Lynn Hoare

Art history junior Kaila Schedeen places a candle down as part of a candlelight vigil held in support of people impacted by sexual violence at Take Back the Night on Wednesday night. The event, hosted by Voices Against Violence, promoted awareness for the negative effects of rape culture, giving allies and survivors a chance to connect with others and share their stories.

Photo Credit: Amy Zhang | Daily Texan Staff

In a release of anger, a sudden uproar from a crowd of students sounded through the RecSports Center as part of Take Back the Night, an annual event aimed to raise awareness about the negative effects of rape culture.

Take Back the Night is an international event first hosted in the 1970s and introduced to the UT campus more than a decade ago. This year’s campus event took place Wednesday night at the RecSports Center and featured performances from many artists, including Manifest Electric, poet Karen Duke and Theatre for Dialogue

Lynn Hoare, who is a social work lecturer and Theatre for Dialogue specialist for Voices Against Violence, said the event gives victims and survivors the chance to claim their stories and connect with other people who are also survivors of sexual violence.  

“The speak-out is kind of the main event and the purpose of that is to give survivors of sexual violence an opportunity to reclaim the night, which is when we often think of sexual violence occurring, reclaim their bodies and to claim their story in a public way,” Hoare said.

Hoare said the event took place on the Main Mall in previous years but was relocated due to inclement weather. 

According to Jane Bost, associate director for the Counseling and Mental Health Center, Take Back the Night is an international event during Sexual Assault Awareness Month and is supported by a community of partners including SafePlace, Hope Alliance and other diverse organizations.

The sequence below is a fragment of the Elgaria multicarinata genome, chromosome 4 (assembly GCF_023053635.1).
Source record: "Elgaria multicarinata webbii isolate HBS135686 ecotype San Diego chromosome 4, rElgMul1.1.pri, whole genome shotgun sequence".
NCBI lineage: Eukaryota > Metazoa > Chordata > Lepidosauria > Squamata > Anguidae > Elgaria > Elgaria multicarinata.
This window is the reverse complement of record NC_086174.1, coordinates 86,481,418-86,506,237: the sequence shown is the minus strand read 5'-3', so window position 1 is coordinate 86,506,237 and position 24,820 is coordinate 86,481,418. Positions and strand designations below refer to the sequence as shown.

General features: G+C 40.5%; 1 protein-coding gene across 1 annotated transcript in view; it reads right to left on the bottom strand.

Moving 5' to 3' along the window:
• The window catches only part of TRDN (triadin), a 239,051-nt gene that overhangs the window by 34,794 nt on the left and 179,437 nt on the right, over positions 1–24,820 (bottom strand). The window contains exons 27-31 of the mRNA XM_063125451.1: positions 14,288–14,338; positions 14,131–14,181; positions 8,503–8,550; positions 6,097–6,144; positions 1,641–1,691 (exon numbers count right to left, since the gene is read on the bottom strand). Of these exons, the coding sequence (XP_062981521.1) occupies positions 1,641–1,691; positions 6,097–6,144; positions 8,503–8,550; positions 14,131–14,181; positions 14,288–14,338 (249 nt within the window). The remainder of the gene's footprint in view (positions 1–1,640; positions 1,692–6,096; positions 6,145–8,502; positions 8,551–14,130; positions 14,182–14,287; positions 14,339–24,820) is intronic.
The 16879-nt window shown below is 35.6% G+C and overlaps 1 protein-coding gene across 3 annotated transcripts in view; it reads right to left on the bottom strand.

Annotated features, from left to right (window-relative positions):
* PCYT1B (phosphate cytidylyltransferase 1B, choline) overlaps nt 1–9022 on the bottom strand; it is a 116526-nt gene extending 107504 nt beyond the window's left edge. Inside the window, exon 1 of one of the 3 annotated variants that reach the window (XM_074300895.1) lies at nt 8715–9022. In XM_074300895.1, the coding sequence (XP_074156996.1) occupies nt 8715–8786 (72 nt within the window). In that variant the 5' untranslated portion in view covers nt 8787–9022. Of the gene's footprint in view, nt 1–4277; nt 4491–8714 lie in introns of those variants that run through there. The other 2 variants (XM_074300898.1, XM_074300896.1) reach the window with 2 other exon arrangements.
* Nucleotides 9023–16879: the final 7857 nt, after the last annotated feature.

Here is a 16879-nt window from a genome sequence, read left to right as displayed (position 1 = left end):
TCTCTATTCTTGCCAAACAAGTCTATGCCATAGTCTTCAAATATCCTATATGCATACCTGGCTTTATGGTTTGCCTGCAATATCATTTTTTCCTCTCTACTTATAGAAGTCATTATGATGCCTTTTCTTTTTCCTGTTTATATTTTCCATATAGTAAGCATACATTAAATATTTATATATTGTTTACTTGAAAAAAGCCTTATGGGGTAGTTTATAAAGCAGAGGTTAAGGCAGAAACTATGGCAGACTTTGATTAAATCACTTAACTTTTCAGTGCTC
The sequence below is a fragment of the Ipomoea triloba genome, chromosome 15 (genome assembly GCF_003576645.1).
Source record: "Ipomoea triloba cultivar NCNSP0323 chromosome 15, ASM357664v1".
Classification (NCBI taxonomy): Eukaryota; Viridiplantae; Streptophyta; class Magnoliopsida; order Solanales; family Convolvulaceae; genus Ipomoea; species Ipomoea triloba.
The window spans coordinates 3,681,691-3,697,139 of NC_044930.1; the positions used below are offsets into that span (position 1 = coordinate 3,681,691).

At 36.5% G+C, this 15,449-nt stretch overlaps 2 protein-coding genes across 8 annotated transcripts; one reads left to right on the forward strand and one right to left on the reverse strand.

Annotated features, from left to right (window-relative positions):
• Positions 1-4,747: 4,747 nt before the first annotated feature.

“A lot of times this is perceived as a women’s issue, and it’s not just a women’s issue,” Bost said. “While a high percentage of survivors are women, male survivors are also affected and we look at men as our allies. We want to work together in prevention with men.”

Erin Burrows, prevention outreach specialist for Voices Against Violence, said the event is open for survivors to share what they are willing to in a safe community.

“It’s an event to gather together as a community and to give space for people to share their stories,” Burrows said. “It’s so rare in our society that we have honest conversations about sexual violence despite the fact that it is a national epidemic.”

Printed on Thursday, April 4, 2013 as: Advocating consent 

A program aimed at combatting sexual violence taught students Thursday that getting consent is sexy.

Voices Against Violence Theatre for Dialogue acted out real-life scenarios that demonstrated the difficulty of interpreting consent in sexual situations and examined how consent is negotiated. Consent was defined as getting permission with a verbal confirmation of what each sexual partner is comfortable with and protection they plan to use.

“We can misinterpret consent. It’s something we should be cautious of,” Plan II freshman Jackson Haenchen said.

The program uses peer educators to create awareness about relationship violence, stalking and sexual violence. One scene the troupe performed showed a couple kissing, then a partner pulling away after more contact was initiated. Haenchen said this scene was a good example of the need to consent.

“When someone revokes consent, it’s tempting to get frustrated, but because of mutual respect you have to respect their prerogative,” Haechen said.

Haenchen attended the event because his fraternity encouraged it, and he said he learned the importance of verbal consent.

Lynn Hoare, Theatre for Dialogue specialist with Voices Against Violence, said statistics for sexual assault crimes are hard to gather, because many victims do not come forward. She said national surveys indicate one in five women will be sexually assaulted in their lifetime and 92 percent will know their assaulter. Hoare said alcohol is a factor in 70 percent of assaults.